Email is not just a method of communicating with others over the computer. It is a reflection of you and your firm when you are using your company equipment to send emails to others—whether regarding work subjects or not. Email is just the same as sending a letter or any other type of communication. You need to make sure your message is clear and error free.
Keep these things in mind:
- Never EVER use text-speak in business emails. Take the time to spell words out. People who don’t text much or who insist on grammatically correct texts will have trouble reading the email when it contains those kinds of abbreviations. Take the time to turn “R U ready for me to snd the ltr?” to “Are you ready for me to send the letter?”
- Email was once considered a very informal way of communicating. Things are very different now. Think about how many times a day you use email to communicate with attorneys in your own office, clients, opposing counsel, and other professionals. Email has really become a primary business correspondence and, thus, is formal communication. Treat it that way.
- When you are using email to forward some kind of document, you need to make sure both the email and the attachment are proofread and are an accurate reflection of you and your firm and the quality of your work. I personally love that our Outlook Office Professional Plus 2013 is picking up when it looks like you intended to attach something but haven’t attached it before you hit send. But even if you don’t have that version of Outlook, before hitting send, check your email for accuracy—that it is going to the correct person (don’t trust your email program’s autofill) and that your attachment is correct AND attached.
- When you are sending an email—particularly one going outside the firm—don’t trust the “send” spellcheck. You know which one I mean. You press send, it tells you words it thinks are spelled wrong, fixes them the way you tell it to, and sends it off into cyberspace. Were words that were spelled correctly still the wrong word? It is entirely possible. If you type “The client doe snot have any comment to your revisions,” it is all spelled correctly, but is it what you really meant? Take the time to read your emails and actually proof the email before you press send.
- When you are using your firm’s email mail system and the email address reflects the firm/company name, you are the company. To the reader of the email, you are representing your firm.
- When you are using your firm’s equipment or software to send email, the mail belongs to the firm. They have the right to set up templates or give direction for how they want emails to look and what they want them to contain. Find out if your firm has those standards set out somewhere.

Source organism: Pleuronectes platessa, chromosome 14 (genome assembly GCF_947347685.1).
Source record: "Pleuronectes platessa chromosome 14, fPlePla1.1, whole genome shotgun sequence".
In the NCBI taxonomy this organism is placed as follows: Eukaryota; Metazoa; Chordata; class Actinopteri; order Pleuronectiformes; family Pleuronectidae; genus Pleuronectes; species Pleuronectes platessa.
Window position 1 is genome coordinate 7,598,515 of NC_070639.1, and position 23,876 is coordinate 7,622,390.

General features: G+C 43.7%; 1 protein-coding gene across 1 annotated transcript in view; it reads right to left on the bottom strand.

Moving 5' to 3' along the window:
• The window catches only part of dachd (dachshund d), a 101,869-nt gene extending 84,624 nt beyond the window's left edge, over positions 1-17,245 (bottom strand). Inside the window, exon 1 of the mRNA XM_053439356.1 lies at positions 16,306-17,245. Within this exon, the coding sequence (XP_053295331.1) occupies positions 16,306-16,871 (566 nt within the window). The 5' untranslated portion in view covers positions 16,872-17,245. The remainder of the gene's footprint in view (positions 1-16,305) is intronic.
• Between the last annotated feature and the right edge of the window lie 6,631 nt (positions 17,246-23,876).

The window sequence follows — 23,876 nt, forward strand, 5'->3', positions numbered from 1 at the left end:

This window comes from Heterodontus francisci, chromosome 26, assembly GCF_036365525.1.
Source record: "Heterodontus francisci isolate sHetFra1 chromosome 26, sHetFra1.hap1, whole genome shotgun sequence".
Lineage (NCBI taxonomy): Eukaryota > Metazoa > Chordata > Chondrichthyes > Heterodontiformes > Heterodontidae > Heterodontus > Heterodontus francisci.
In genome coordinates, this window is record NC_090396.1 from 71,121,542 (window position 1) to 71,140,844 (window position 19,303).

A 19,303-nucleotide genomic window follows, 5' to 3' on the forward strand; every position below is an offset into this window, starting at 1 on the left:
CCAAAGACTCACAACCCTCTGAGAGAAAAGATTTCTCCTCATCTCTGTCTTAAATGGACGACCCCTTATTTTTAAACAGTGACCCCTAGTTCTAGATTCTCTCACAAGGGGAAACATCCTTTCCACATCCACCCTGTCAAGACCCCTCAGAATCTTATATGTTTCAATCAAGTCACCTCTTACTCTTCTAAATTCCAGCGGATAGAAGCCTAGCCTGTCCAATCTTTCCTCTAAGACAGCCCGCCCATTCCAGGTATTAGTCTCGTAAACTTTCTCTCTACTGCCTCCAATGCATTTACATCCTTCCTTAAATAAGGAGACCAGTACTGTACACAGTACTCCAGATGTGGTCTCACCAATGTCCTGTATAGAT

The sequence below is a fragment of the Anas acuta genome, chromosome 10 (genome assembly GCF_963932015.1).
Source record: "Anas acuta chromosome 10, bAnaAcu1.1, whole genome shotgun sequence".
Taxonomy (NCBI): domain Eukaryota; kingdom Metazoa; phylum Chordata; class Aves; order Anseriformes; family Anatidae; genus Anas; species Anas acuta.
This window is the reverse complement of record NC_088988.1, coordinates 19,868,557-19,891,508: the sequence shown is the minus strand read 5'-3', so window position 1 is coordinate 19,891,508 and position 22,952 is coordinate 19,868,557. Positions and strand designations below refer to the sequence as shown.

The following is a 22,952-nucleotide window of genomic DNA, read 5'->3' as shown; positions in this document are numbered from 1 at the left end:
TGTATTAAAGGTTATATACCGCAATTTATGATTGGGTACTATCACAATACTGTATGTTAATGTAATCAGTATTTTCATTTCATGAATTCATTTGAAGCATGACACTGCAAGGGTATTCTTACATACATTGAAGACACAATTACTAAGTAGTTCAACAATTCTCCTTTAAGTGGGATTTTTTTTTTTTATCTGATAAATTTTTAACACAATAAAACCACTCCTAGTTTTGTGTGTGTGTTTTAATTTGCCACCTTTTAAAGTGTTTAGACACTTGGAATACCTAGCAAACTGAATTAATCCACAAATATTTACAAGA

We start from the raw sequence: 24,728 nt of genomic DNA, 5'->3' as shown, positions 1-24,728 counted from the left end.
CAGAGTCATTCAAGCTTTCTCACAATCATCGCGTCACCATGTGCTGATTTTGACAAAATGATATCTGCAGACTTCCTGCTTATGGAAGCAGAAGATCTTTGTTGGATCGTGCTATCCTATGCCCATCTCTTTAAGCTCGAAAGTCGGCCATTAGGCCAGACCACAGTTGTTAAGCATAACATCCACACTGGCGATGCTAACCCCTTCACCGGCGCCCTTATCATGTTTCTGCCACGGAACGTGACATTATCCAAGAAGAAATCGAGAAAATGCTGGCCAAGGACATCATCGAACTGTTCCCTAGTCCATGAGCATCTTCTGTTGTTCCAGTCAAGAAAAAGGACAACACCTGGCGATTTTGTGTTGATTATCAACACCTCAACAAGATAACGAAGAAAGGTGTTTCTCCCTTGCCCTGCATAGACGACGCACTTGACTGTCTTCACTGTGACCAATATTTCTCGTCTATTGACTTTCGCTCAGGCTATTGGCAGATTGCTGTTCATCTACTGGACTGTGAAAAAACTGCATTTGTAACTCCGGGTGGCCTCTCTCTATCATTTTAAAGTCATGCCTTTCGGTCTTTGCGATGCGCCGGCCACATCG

- Each email outside the firm should have a signature block just like every letter would. And just like every business correspondence, if you are not a lawyer, make sure your signature block contains your title. Otherwise, the reader may automatically assume you are a lawyer and are giving them legal advice.
- Be careful when responding to email and choosing “reply all.” Does everyone listed on the email really need the information? In today’s law firms, people can easily get over 200 emails a day, so any that they don’t have to have will put one less email in their box. However, don’t assume people don’t need to be included. If the subject has changed or someone has indicated they can be dropped from the email chain, that is one thing, but be careful making the assumption that people don’t want to be included. When in doubt, include everyone in the original group.
- Make sure the subject line of your email is accurate. Even if you are responding to an email chain, if the subject has changed, change the subject line. It not only makes it easier for the reader to sort information they really need to deal with at any particular time, but it makes it easier to search later.
- You never know who will read your email. Forwarding emails is far too easy to rely on the idea that only the addressee will ever read your email. Will it end up as a trial exhibit? Will your addressee forward it to someone you may not even know? Will it end up in your personnel file? Will the addressee post your email on the Internet for anyone to see? In the end, always be professional, always be accurate, and always be nice. The last thing you should think before you hit send is “Do I want your mom to read this?”
Who knew email was so complicated? It really isn’t complicated, it is just good common sense. And it is good business sense to make sure your email represents you and your firm in the best way possible.